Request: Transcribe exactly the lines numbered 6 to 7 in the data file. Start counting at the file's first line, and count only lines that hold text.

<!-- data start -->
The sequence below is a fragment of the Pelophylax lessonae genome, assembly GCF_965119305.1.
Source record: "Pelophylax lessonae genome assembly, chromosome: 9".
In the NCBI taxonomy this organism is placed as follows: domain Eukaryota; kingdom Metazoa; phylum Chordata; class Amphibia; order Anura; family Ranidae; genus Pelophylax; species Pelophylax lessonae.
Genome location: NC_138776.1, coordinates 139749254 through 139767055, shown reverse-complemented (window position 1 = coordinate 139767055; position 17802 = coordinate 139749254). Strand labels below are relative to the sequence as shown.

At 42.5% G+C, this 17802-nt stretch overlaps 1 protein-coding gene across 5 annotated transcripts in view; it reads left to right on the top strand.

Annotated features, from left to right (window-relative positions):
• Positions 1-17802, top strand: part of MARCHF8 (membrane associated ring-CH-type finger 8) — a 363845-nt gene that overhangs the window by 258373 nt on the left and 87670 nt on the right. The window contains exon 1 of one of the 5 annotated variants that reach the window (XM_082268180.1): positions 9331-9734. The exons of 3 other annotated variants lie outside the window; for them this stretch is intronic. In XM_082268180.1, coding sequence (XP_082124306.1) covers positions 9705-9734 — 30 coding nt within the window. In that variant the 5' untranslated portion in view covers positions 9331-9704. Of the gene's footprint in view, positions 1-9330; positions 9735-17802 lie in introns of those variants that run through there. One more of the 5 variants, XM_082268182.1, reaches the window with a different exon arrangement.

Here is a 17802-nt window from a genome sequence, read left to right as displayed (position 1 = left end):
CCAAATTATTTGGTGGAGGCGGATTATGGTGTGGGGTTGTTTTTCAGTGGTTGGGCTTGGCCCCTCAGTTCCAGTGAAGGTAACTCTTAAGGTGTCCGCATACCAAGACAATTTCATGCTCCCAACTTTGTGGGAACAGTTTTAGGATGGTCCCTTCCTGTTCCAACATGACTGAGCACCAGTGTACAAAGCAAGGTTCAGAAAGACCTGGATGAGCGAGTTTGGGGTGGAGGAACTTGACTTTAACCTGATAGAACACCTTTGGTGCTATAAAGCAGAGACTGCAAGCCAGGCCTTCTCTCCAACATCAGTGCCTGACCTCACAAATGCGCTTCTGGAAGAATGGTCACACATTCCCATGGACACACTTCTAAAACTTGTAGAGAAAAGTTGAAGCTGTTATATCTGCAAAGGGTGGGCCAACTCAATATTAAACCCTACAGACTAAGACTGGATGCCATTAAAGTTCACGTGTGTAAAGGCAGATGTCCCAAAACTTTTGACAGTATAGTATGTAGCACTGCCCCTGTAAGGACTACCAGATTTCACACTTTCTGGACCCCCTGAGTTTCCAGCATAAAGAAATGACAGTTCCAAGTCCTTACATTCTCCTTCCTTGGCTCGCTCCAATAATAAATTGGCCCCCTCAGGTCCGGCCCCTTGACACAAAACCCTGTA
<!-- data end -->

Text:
Annotated features, from left to right (window-relative positions):
• Positions 1-17802, top strand: part of MARCHF8 (membrane associated ring-CH-type finger 8) — a 363845-nt gene that overhangs the window by 258373 nt on the left and 87670 nt on the right. The window contains exon 1 of one of the 5 annotated variants that reach the window (XM_082268180.1): positions 9331-9734. The exons of 3 other annotated variants lie outside the window; for them this stretch is intronic. In XM_082268180.1, coding sequence (XP_082124306.1) covers positions 9705-9734 — 30 coding nt within the window. In that variant the 5' untranslated portion in view covers positions 9331-9704. Of the gene's footprint in view, positions 1-9330; positions 9735-17802 lie in introns of those variants that run through there. One more of the 5 variants, XM_082268182.1, reaches the window with a different exon arrangement.